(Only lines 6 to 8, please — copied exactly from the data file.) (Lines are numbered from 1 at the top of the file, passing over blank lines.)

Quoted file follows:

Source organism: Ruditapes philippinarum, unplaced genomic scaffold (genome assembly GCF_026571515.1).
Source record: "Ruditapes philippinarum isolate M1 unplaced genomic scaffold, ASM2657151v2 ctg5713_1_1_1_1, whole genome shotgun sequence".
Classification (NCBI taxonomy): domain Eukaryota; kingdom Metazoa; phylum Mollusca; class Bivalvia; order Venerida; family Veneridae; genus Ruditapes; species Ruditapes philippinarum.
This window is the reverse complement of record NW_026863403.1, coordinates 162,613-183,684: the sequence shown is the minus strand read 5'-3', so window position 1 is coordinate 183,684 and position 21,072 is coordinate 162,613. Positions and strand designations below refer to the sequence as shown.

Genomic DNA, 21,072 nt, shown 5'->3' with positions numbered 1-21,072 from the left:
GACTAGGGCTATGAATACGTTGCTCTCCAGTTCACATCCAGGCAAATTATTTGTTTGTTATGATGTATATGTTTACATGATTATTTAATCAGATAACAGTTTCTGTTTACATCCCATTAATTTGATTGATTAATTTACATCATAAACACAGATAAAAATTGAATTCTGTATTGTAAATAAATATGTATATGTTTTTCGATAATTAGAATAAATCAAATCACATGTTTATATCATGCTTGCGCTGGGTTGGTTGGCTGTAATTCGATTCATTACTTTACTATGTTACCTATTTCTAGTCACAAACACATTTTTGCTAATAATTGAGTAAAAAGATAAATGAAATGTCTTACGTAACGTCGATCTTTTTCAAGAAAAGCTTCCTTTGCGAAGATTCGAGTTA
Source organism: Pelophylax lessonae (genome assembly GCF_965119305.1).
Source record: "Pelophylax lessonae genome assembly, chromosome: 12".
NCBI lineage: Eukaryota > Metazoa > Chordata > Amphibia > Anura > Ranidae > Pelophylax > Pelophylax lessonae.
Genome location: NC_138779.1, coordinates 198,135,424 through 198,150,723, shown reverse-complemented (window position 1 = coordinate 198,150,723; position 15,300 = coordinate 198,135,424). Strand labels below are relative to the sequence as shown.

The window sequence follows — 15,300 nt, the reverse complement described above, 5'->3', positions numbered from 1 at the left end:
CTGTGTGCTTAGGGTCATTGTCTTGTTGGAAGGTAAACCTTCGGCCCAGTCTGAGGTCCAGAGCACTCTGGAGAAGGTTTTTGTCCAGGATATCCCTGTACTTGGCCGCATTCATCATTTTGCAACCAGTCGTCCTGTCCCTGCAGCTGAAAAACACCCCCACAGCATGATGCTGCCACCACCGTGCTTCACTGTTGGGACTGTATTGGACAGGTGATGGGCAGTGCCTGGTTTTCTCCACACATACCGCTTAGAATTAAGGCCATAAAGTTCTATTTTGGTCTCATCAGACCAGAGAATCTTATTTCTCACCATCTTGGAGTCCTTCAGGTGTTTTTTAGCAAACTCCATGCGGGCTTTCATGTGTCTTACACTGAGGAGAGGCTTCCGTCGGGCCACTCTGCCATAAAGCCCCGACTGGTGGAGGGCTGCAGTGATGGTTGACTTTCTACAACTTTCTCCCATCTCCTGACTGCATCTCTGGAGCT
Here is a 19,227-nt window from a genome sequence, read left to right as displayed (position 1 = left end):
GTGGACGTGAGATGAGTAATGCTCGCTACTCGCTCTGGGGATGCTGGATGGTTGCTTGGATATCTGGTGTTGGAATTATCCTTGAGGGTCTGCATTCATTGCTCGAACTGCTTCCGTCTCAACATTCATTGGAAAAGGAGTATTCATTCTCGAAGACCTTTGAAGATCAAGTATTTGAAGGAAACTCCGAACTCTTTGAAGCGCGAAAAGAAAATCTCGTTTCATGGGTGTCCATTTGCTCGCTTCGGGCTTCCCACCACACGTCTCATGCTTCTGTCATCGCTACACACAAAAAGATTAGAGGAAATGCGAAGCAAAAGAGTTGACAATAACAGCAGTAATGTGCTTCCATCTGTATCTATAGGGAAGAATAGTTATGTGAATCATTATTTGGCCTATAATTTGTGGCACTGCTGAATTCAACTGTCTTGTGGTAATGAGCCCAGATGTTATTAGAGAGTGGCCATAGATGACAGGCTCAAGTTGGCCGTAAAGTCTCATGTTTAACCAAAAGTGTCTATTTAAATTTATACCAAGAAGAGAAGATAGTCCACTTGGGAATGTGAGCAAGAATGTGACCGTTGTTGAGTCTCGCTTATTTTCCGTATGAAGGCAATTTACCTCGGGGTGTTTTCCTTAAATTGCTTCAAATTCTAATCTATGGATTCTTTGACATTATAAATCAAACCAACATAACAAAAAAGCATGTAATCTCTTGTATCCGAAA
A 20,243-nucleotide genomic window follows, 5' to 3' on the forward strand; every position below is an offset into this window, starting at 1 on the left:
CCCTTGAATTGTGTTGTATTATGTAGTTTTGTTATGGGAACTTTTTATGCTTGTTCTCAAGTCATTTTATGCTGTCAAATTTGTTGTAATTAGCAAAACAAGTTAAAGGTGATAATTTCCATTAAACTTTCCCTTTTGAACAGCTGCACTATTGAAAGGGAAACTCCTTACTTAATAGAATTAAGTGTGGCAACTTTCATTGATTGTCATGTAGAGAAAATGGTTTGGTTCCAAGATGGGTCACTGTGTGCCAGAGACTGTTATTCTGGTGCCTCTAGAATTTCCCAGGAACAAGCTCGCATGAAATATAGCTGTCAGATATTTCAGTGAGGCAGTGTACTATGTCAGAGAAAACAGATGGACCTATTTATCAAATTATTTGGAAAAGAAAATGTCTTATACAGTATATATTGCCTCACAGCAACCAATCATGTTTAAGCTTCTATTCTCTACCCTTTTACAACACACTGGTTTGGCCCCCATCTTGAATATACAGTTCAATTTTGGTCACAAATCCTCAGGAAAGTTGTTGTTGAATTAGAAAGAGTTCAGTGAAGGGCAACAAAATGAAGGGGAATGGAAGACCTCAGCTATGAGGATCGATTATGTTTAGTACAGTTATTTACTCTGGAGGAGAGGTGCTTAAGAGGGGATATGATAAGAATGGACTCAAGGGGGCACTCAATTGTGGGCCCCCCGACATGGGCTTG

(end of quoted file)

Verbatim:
GACTAGGGCTATGAATACGTTGCTCTCCAGTTCACATCCAGGCAAATTATTTGTTTGTTATGATGTATATGTTTACATGATTATTTAATCAGATAACAGTTTCTGTTTACATCCCATTAATTTGATTGATTAATTTACATCATAAACACAGATAAAAATTGAATTCTGTATTGTAAATAAATATGTATATGTTTTTCGATAATTAGAATAAATCAAATCACATGTTTATATCATGCTTGCGCTGGGTTGGTTGGCTGTAATTCGATTCATTACTTTACTATGTTACCTATTTCTAGTCACAAACACATTTTTGCTAATAATTGAGTAAAAAGATAAATGAAATGTCTTACGTAACGTCGATCTTTTTCAAGAAAAGCTTCCTTTGCGAAGATTCGAGTTA
Source organism: Pelophylax lessonae (genome assembly GCF_965119305.1).
Source record: "Pelophylax lessonae genome assembly, chromosome: 12".